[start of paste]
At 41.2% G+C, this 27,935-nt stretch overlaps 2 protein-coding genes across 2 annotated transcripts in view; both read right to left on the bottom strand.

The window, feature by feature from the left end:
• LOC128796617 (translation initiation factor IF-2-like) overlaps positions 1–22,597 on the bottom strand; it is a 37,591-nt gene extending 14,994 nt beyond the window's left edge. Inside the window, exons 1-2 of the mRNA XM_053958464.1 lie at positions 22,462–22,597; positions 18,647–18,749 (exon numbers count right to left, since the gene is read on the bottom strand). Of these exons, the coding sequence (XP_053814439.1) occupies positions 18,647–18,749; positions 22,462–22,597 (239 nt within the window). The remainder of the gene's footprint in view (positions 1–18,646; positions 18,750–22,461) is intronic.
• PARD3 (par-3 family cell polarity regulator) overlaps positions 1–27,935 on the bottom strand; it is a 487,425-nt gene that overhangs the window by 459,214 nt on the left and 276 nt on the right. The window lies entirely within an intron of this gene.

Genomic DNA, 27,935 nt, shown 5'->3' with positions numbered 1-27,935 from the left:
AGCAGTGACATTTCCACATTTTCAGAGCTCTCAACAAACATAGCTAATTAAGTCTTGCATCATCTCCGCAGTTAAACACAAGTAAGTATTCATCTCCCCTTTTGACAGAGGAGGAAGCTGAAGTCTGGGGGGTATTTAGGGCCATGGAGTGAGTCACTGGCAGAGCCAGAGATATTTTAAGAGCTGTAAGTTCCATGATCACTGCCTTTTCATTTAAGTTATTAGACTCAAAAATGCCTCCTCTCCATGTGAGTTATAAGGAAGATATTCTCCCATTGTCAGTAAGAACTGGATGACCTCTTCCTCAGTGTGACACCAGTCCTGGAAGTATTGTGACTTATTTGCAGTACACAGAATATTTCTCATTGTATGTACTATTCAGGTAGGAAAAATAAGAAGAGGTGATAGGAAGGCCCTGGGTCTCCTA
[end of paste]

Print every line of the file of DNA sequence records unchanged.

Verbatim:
At 41.2% G+C, this 27,935-nt stretch overlaps 2 protein-coding genes across 2 annotated transcripts in view; both read right to left on the bottom strand.

The window, feature by feature from the left end:
• LOC128796617 (translation initiation factor IF-2-like) overlaps positions 1–22,597 on the bottom strand; it is a 37,591-nt gene extending 14,994 nt beyond the window's left edge. Inside the window, exons 1-2 of the mRNA XM_053958464.1 lie at positions 22,462–22,597; positions 18,647–18,749 (exon numbers count right to left, since the gene is read on the bottom strand). Of these exons, the coding sequence (XP_053814439.1) occupies positions 18,647–18,749; positions 22,462–22,597 (239 nt within the window). The remainder of the gene's footprint in view (positions 1–18,646; positions 18,750–22,461) is intronic.
• PARD3 (par-3 family cell polarity regulator) overlaps positions 1–27,935 on the bottom strand; it is a 487,425-nt gene that overhangs the window by 459,214 nt on the left and 276 nt on the right. The window lies entirely within an intron of this gene.

Genomic DNA, 27,935 nt, shown 5'->3' with positions numbered 1-27,935 from the left:
AGCAGTGACATTTCCACATTTTCAGAGCTCTCAACAAACATAGCTAATTAAGTCTTGCATCATCTCCGCAGTTAAACACAAGTAAGTATTCATCTCCCCTTTTGACAGAGGAGGAAGCTGAAGTCTGGGGGGTATTTAGGGCCATGGAGTGAGTCACTGGCAGAGCCAGAGATATTTTAAGAGCTGTAAGTTCCATGATCACTGCCTTTTCATTTAAGTTATTAGACTCAAAAATGCCTCCTCTCCATGTGAGTTATAAGGAAGATATTCTCCCATTGTCAGTAAGAACTGGATGACCTCTTCCTCAGTGTGACACCAGTCCTGGAAGTATTGTGACTTATTTGCAGTACACAGAATATTTCTCATTGTATGTACTATTCAGGTAGGAAAAATAAGAAGAGGTGATAGGAAGGCCCTGGGTCTCCTA